In this new installment of our series on the highest-mileage Tesla Model X (and one of the highest mileage EVs in the world), we look into battery degradation and replacement on a Tesla with over 400,000 miles.

Earlier this year, I bought one of the cheapest and most high-mileage Tesla Model X vehicles ever.

With over 400,000 miles (650,000 km), it’s one of the highest-mileage electric vehicles in the world and serves as a great case study for the longevity of electric cars, in general, and Tesla vehicles in particular.

It’s why we are posting a series of articles and videos about the vehicle.

In the last episode, we looked into the $29,000 repair and service history of this Model X.

Now, in this new episode, we are looking into the battery degradation and replacement of the electric car after 400,000 miles.

Here’s our video on the subject and you can read the full article below:

Thanks to United Chargers for sponsoring this episode of the Electrek High-Mileage EV series. United Chargers has for mission to accelerate EV adoption by making charging affordable to everyone and that’s why their Grizzl-E charger starts at just $399. While the price is inexpensive, the charger is not cheap. It is made in Canada and features a sturdy aluminum casing that is rated NEMA 4 air and water tight. It works great with any electric car, but it especially works great with Tesla vehicles since it can take advantage of the 10 kW level 2 charging capability in Tesla cars. Visit the Grizzl-E website and use the discount code ‘ELECTREK’ for an extra $10 off of what is already the best deal for a home charging station.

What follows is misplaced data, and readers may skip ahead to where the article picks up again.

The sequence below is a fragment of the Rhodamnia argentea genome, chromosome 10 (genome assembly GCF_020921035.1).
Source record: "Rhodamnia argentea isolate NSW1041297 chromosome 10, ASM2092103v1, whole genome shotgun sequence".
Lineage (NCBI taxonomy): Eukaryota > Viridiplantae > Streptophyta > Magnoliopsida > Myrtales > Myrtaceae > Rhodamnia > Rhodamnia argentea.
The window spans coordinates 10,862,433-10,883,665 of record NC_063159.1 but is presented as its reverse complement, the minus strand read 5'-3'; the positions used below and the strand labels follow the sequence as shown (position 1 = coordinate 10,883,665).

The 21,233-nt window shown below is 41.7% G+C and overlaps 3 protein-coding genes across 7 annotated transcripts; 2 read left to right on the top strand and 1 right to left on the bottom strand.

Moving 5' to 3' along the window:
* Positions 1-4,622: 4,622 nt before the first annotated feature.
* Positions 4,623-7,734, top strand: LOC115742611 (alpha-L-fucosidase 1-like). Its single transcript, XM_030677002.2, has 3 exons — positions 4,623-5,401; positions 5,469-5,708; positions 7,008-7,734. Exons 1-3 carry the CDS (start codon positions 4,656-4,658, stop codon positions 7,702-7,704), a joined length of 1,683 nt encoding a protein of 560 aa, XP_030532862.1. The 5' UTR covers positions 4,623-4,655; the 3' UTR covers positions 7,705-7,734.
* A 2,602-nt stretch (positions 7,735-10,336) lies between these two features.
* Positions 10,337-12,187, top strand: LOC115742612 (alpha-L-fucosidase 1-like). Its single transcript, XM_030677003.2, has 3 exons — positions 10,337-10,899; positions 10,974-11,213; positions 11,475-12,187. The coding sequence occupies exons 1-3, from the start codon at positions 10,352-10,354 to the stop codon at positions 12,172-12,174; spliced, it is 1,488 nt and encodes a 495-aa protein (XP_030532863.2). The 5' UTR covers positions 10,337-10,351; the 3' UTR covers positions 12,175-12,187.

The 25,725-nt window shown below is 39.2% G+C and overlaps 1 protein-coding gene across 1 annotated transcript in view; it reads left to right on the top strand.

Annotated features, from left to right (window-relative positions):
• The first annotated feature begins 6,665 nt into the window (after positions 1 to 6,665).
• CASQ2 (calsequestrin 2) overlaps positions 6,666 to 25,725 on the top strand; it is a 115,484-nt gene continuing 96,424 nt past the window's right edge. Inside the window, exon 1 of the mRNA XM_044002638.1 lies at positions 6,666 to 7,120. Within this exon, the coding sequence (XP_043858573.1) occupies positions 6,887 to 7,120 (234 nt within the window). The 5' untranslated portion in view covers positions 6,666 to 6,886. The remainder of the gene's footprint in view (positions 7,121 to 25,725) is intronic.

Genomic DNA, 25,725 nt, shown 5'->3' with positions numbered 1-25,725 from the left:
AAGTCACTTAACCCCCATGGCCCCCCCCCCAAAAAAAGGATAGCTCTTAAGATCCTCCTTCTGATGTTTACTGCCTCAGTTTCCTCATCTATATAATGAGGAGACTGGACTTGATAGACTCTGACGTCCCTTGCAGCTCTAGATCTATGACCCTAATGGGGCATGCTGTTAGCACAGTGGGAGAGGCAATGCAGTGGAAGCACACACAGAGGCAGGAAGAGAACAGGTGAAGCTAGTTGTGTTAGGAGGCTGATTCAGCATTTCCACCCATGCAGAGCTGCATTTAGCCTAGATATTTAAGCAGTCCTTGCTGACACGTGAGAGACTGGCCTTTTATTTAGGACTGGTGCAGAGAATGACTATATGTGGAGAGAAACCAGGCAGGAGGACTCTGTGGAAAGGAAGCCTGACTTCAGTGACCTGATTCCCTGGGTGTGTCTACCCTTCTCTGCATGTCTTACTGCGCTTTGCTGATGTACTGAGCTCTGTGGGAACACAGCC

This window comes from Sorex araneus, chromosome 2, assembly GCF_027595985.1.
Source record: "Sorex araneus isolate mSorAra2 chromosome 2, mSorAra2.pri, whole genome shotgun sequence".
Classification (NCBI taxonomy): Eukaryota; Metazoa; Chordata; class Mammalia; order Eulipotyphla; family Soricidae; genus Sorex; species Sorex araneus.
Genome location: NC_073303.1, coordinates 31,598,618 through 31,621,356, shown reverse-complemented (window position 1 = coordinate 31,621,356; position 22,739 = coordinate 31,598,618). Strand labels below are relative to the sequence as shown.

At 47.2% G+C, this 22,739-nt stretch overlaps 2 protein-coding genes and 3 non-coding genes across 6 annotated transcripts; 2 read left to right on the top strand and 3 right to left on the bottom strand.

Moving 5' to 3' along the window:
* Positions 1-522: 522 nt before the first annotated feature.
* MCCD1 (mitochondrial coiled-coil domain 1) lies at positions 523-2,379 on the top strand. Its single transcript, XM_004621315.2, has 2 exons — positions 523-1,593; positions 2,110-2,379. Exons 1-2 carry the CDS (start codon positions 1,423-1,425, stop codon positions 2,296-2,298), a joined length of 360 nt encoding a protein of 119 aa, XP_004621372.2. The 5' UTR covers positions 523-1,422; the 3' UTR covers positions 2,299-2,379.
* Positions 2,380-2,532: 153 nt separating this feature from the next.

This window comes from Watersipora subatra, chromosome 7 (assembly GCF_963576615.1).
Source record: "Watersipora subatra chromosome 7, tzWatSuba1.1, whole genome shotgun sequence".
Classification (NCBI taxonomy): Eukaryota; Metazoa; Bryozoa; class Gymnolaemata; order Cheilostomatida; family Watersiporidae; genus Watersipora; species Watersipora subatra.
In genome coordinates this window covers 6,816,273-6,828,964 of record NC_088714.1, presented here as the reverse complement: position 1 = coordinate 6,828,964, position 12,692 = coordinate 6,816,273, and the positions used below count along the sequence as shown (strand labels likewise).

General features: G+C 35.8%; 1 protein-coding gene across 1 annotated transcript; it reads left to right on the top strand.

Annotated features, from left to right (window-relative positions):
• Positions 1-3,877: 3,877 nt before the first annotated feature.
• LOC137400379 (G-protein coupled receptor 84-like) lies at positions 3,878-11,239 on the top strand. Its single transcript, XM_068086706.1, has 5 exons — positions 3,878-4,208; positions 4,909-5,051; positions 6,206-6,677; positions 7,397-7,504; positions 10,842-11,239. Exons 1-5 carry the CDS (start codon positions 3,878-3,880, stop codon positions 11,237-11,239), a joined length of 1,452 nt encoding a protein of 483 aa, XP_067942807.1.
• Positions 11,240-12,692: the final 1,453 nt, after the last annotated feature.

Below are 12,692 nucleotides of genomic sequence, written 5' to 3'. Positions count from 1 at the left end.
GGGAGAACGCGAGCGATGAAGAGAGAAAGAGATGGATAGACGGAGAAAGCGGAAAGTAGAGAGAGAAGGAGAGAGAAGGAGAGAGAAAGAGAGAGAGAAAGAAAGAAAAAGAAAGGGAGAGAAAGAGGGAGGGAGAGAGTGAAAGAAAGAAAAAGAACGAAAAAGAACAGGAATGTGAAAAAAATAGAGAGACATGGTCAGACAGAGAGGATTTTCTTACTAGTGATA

Tesla Battery Degradation after High-Mileage

When it relates to electric vehicles, battery degradation means the loss of battery capacity and range over time.

It’s one of the main concerns of new electric car buyers and it can vary greatly based on several factors like cell chemistry, battery management system, and usage.

Tesla has historically been able to limit degradation to reasonable levels thanks to its robust battery management system.

Real-world data showed that Tesla battery degradation was less than 10% after over 160,000 miles (257,500 km):

Although, Tesla interestingly used to not clearly cover battery capacity degradation in its warranty until it launched Model 3.

With an update to its warranty earlier this year, Tesla now covers all battery capacity degradation in all its vehicles with a limit of 70% capacity for up to 8 years or 100,000 to 150,000 miles depending on the model.

Based on the previously mentioned data, it looks like Tesla won’t have to do too many battery replacements due to accelerated battery capacity degradation.

However, some of Tesla’s battery packs are known to perform better others and the 90D, which is the one I have in this car, is known to be Tesla’s worst battery pack for battery degradation.

Tesla forums are full of Tesla Model S and Model X 90D owners reporting quicker battery capacity degradation compared to the average Tesla vehicle.

But we don’t have to rely on anecdotal evidence.

We were able to get data from all Tesla vehicles up until late 2017 and plotted the usable battery pack capacity versus the total energy used since the vehicle was new.